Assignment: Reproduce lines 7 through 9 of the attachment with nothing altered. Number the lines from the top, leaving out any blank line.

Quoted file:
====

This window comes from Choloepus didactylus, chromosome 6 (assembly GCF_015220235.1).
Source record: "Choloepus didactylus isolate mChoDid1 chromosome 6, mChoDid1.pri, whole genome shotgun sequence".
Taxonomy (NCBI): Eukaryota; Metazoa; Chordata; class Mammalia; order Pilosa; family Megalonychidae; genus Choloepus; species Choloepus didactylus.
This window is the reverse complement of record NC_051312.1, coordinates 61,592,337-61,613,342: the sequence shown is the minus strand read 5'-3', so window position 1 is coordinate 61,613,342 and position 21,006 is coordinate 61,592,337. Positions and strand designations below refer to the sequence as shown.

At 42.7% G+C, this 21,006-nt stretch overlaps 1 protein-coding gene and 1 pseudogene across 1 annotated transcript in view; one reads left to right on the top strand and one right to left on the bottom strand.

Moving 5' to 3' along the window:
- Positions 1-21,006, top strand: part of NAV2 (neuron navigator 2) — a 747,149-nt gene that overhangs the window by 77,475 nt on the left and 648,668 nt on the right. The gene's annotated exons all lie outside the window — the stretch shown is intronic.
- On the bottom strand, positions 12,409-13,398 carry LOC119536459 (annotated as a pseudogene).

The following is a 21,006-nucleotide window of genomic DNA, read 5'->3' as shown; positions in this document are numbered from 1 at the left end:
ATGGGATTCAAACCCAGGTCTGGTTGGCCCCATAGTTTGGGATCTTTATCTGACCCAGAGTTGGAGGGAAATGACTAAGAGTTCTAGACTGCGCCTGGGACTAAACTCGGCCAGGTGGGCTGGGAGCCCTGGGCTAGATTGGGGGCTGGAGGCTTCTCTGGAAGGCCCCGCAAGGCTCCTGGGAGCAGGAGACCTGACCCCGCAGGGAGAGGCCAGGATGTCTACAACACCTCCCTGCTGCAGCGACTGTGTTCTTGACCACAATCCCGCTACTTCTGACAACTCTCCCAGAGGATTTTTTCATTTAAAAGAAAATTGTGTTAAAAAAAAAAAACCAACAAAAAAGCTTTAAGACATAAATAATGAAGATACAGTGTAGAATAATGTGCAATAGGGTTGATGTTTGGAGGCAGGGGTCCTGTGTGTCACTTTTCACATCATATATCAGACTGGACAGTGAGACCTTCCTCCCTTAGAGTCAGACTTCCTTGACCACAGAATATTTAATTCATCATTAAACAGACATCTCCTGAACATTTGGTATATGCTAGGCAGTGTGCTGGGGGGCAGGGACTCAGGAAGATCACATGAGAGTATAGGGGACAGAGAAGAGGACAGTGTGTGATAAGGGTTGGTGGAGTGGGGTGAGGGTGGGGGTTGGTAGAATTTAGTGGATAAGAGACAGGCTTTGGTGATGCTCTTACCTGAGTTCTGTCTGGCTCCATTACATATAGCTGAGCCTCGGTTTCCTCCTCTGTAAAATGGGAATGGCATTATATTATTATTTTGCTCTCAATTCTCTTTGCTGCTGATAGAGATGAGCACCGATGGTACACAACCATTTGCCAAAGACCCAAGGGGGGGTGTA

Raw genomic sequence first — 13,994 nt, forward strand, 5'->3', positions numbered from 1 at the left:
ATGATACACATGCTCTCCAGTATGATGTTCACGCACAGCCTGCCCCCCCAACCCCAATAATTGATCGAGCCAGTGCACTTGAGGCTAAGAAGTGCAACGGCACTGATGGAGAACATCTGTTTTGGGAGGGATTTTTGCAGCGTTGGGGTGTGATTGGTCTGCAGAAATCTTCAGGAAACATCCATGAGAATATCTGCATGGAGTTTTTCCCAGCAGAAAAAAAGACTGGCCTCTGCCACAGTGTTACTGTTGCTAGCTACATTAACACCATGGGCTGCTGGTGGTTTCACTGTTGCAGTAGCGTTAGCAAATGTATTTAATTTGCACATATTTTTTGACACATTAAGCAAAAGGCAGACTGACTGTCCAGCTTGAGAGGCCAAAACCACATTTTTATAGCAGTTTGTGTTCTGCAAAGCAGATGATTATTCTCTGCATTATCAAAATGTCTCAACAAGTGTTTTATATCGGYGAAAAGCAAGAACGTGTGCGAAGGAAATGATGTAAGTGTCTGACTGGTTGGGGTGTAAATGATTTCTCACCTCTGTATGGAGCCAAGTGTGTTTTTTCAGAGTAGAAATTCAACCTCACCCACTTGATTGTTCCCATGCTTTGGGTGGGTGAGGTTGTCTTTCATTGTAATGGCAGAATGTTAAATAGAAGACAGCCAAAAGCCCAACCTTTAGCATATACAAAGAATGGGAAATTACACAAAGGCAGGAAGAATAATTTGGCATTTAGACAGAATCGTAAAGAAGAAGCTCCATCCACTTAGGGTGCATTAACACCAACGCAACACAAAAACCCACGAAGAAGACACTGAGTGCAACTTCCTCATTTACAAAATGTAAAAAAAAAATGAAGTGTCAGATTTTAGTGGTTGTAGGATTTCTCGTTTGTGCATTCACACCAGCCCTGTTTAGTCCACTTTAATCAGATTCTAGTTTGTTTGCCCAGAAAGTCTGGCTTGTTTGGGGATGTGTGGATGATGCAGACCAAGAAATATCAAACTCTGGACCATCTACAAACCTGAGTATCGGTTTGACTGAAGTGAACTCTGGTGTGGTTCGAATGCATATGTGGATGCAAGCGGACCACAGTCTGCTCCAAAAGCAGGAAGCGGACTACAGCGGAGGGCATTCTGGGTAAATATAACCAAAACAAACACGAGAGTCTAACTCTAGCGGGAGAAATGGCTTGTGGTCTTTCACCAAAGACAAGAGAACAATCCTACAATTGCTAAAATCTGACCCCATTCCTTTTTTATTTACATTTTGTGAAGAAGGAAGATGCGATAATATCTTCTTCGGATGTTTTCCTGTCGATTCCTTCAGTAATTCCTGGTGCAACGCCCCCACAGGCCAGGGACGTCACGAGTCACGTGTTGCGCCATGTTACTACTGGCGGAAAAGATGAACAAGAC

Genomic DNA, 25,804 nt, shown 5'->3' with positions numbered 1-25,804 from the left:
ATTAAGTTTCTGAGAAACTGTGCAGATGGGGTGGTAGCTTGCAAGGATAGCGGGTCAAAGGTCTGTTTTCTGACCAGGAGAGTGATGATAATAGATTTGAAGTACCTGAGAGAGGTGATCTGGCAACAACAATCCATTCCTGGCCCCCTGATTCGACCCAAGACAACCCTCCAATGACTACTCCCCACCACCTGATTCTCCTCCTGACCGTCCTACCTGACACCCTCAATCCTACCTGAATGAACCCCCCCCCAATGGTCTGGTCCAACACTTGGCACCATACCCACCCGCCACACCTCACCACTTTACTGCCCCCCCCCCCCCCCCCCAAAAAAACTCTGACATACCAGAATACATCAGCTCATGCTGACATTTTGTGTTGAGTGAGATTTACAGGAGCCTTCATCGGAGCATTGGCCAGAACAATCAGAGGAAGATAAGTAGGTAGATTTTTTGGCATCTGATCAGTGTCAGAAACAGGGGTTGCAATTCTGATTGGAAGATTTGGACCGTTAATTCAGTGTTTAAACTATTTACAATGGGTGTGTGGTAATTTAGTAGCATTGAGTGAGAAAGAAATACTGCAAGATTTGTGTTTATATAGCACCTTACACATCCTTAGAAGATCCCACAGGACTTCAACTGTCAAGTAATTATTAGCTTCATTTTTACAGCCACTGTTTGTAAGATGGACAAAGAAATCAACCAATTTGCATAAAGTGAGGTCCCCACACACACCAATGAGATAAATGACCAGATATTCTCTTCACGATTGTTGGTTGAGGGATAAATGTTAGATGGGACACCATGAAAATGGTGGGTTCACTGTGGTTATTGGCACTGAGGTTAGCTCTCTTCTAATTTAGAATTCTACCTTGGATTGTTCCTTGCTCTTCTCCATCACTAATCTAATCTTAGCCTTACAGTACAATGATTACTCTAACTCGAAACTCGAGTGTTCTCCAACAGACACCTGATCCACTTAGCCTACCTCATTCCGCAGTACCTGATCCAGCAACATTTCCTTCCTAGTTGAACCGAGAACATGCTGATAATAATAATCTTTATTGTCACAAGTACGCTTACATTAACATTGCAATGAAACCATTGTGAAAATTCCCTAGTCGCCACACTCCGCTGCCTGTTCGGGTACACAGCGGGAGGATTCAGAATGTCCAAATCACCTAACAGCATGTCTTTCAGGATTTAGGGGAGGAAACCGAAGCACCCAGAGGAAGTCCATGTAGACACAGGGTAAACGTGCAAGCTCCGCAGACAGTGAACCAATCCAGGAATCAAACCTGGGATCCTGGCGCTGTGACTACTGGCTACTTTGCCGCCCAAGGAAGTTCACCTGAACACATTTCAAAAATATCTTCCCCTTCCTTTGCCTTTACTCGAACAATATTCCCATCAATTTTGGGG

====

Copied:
- Positions 1-21,006, top strand: part of NAV2 (neuron navigator 2) — a 747,149-nt gene that overhangs the window by 77,475 nt on the left and 648,668 nt on the right. The gene's annotated exons all lie outside the window — the stretch shown is intronic.
- On the bottom strand, positions 12,409-13,398 carry LOC119536459 (annotated as a pseudogene).

The following is a 21,006-nucleotide window of genomic DNA, read 5'->3' as shown; positions in this document are numbered from 1 at the left end: